Honestly, I struggled to give myself completely over to that feeling of God’s love for me. Whenever I thought of those three previous attempts, it was hard to shake mental images of those jittery feelings, and I was terrified that it would happen again. Then I found this guidance in Mary Baker Eddy’s writings: “Faith in divine Love supplies the ever-present help and now, and gives the power to ‘act in the living present’ ” (The First Church of Christ, Scientist, and Miscellany, p. 12). 

That’s what I needed to do—act in the living present, with consistency and dominion. As I prayed to feel divine Love’s power, I realized that there was no past, current, or future circumstance preventing me from feeling God’s love every moment. For me, acting in the living present, the now, meant I didn’t need to let the memory of uncontrollable fear run across my mental screen like a scary movie. I might not be able to change the previous circumstances, but I could view them through the lens of God’s love, giving me the power to live in the present moment, regardless of what had happened before. 

I didn’t need to try to humanly manage the future either—vaguely wishing it to be what I wanted it to be. I could just let my present moments be filled with the conscious awareness of God’s ever-presence, trusting that each moment of divine Love supporting me now would lead me to the next moment of Love’s nowness. That would bring me to the point mentally and musically where I would be able to perform my best. I cherished the knowledge that each moment under divine Love’s care is filled with freedom, including the freedom that would allow the music to flow through me without hindrance from panicky thoughts.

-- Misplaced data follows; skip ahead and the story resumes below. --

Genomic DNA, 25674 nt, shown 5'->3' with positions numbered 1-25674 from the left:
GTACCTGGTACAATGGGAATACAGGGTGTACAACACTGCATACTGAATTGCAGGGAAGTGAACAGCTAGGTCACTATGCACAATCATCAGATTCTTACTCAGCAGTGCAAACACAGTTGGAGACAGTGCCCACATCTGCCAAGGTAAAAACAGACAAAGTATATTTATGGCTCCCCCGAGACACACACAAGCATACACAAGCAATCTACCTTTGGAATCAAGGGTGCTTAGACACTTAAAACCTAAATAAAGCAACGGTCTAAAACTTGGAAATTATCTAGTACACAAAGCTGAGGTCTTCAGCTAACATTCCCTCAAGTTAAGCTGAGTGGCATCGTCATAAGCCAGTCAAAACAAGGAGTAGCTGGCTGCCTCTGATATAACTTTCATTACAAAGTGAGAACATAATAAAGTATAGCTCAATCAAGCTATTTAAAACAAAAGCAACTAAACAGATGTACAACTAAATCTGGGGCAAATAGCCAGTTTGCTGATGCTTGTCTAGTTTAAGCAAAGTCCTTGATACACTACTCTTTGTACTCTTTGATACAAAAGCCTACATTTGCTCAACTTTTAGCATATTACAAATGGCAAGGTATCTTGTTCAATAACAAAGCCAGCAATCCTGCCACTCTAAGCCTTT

As a result of this renewed trust in divine Love being present with me at all times, I walked into that fourth jury with confidence, expecting only good. I felt divine Love empowering me to keep panic out of thought and perform “in the living present.” The result was that I earned the requisite permission, gave my recital the very first day of the fall term, and a few days after, flew to Paris to continue my piano studies for another two years. 

I had finally shaken off that paralyzing fear, and I’ve never forgotten that victory. And I’ve continued to grow in my efforts to give myself wholeheartedly to God’s love for me, even in the most unsettling and frightening circumstances.

Holding to the idea of God’s loving power being with us at all times shuts out thoughts of fear or panic. Fear can’t be present in God’s love or when God’s love is felt. When we take a mental stand for divine Love’s constancy in displacing fear, we can’t experience any opposite to that all-encompassing Love. That’s divine Love empowering us to “act in the living present.”

Seeking safety in a storm
August 17, 2020